Spanish retail clothing chain Zara was recently in the news after it faced backlash over the release of its latest ad campaign. Many on the internet stated that the photos in the campaign resembled the images of corpses in white shrouds in Gaza. Internet users stated that the fast fashion retailer mocked the destruction caused as a result of the Israel-Hamas war. However, the company has apologised and argued that the campaign was created months earlier.
Zara’s advertising campaign called “The Jacket” featured mannequins with missing limbs and statues covered in white sheets from the landing page of its website and mobile application. The campaign also showed model Kristen McMenamy posing in the middle of what looked like rubble. Other pictures showed the model inside a wooden box. Although it aimed to promote six new jackets, however, cracked stones, damaged statues and broken plasterboard, caught the attention of the users. Some also pointed out that the ad campaign showing the plywood boards resembled the map of Palestine. The ad drew flak from all quarters after pro-Palestine activists said it resembled images of Israel’s assault on Gaza residents.
I am beyond disgusted. Using genocide of the people in Palestine for your campaign? I will never, ever, buy anything from Zara, ever again. This is absolutely cruel, heartless and evil. Mocking more than 20 thousand deaths of Palestinian people for a freaking campaign?? Udah gila… pic.twitter.com/cefmJE0oLs
— Alexander Thian (@aMrazing) December 10, 2023
Several users urged to boycott the brand and within no time the hashtag “#BoycottZara” started trending on X. More than 100,000 comments with images of the Palestine flag appeared on Zara’s Instagram posts about the photos.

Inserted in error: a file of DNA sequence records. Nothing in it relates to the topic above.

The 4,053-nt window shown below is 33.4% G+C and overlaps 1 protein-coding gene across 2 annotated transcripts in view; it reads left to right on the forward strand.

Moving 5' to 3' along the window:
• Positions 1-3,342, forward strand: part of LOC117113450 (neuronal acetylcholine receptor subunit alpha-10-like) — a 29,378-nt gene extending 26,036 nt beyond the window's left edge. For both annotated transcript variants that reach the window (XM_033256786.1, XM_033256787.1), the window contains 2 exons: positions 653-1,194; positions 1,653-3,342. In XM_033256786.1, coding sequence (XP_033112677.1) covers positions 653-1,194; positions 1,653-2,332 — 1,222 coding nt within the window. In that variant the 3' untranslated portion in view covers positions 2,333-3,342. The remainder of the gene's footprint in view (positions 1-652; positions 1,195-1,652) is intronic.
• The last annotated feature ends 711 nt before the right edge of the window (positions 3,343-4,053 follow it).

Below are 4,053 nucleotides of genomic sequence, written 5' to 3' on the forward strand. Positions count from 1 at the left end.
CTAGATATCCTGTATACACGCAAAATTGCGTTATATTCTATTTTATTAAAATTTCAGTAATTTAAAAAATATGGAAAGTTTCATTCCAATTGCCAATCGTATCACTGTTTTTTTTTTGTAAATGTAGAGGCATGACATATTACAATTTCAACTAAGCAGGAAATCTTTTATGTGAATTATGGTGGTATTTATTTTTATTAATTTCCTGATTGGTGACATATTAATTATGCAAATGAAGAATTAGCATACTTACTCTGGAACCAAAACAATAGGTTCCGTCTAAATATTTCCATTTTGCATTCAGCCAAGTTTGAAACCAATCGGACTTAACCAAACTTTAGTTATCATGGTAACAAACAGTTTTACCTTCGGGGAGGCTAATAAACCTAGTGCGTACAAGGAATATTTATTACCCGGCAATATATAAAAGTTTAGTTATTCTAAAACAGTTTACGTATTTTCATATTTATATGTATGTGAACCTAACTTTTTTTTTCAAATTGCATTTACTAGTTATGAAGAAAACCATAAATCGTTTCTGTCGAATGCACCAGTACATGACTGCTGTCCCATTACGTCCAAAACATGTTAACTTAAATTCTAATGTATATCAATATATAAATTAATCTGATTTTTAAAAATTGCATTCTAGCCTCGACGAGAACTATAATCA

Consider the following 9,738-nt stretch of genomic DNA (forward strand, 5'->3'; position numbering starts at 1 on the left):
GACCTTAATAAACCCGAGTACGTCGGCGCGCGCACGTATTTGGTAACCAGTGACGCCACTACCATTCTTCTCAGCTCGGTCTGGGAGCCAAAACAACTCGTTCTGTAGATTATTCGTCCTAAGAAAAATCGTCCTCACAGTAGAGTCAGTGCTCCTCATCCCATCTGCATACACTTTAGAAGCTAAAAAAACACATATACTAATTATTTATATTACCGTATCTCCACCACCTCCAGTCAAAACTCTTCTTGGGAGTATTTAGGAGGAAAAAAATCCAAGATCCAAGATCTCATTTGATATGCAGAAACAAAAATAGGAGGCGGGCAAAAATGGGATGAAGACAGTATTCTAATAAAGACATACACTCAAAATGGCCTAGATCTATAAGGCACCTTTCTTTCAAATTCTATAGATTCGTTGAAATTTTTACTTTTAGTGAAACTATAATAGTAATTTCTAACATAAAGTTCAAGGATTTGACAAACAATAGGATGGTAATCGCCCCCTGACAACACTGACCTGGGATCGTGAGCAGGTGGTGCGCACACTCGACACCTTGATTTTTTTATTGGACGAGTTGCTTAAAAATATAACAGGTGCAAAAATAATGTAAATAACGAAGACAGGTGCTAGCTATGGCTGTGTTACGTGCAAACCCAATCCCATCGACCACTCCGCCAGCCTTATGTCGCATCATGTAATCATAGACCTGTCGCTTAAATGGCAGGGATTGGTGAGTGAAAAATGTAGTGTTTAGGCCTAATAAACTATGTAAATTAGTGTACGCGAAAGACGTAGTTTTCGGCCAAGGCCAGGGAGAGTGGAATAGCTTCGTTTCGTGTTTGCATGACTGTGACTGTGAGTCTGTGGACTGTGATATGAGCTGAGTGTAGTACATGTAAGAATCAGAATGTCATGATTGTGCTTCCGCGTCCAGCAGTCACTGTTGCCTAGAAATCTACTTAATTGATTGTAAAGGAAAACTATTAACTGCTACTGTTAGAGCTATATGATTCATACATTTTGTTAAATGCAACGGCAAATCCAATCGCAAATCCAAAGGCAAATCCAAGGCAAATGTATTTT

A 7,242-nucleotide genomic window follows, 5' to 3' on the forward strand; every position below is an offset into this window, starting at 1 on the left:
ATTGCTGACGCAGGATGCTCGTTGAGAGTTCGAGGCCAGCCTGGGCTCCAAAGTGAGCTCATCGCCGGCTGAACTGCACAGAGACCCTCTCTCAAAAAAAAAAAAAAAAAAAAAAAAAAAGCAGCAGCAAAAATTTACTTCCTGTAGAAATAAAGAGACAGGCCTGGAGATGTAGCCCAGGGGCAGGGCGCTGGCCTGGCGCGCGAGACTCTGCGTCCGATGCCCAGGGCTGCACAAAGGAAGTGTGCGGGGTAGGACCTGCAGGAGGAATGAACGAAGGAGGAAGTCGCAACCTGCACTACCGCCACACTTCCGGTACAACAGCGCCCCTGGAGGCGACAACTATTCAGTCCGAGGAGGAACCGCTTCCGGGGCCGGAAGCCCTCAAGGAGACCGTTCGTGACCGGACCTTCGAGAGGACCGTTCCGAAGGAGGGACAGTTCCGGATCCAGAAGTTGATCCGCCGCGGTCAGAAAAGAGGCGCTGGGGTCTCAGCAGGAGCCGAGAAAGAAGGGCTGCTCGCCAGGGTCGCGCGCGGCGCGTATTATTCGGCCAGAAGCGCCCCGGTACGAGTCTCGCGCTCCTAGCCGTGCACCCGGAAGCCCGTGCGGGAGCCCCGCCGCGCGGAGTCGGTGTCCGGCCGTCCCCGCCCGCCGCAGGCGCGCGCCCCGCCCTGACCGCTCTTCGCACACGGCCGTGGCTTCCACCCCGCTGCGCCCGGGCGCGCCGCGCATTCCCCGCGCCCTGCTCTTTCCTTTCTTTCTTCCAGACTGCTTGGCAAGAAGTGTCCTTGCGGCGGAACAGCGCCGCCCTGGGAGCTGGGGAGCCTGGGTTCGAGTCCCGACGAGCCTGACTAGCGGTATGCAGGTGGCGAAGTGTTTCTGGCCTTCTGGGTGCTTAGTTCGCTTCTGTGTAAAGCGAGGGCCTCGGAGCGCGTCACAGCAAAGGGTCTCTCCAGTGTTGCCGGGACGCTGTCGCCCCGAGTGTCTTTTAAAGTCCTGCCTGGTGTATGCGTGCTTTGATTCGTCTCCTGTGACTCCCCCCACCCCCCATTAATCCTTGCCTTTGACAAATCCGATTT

Further, people uncovered the earlier message sent by Zara’s head designer, Vanessa Perilman, to Palestinian model Qaher Harhash. “Maybe if your people were educated, then they wouldn’t blow up hospitals and schools that Israel helped to pay for in Gaza. Israelis don’t teach children to hate nor throw stones at soldiers as your people do,” Perilman said in 2021.
Since the boycott began, protesters gathered outside Zara stores, spray-painting “Free Palestine” slogans on windows and staging marches inside the stores, carrying bundles of white clothes to mock the campaign’s imagery.
The fashion brand pulled down the advertising campaign and said that they regret the “misunderstanding”. Zara said that customers saw “something far from what was intended when they were created”.
They said, “After listening to comments regarding the latest Zara Atelier campaign “The Jacket”, we would like to share the following with our customers: The campaign, that was conceived in July and photographed in September, presents a series of images of unfinished sculptures in a sculptor’s studio and was created with the sole purpose of showcasing craftmade garments in an artistic context. Unfortunately, some customers felt offended by these images, which have now been removed, and saw in them something far from what was intended when they were created. Zara regrets that misunderstanding and we reaffirm our deep respect towards everyone.”
Further, by 12:30 GMT on Monday, the pictures were removed from both the website and the app. The UK website had a link that went to Zara Atelier, but it showed the collection from the previous year. The current collection comprises six jackets, making it one of Zara’s priciest, ranging from $229 for a grey wool blazer with chunky knit sleeves to $799 for a studded leather jacket.
Zara is no stranger to controversy. In 2014, they released a t-shirt with the slogan, ‘White is the New Black.’ While the shirt was probably referencing the famous Netflix series ‘Orange is the New Black’ or a new fashion trend, some consumers were shocked by the graphic tee’s racist connotations. Two years later, the brand launched a unisex line called ‘Ungendered.’ It included comfortable loungewear and basic clothing staples. However, its “huge step forward for non-binary acceptance” drew flak after many called it a lazy campaign to sell basic clothing.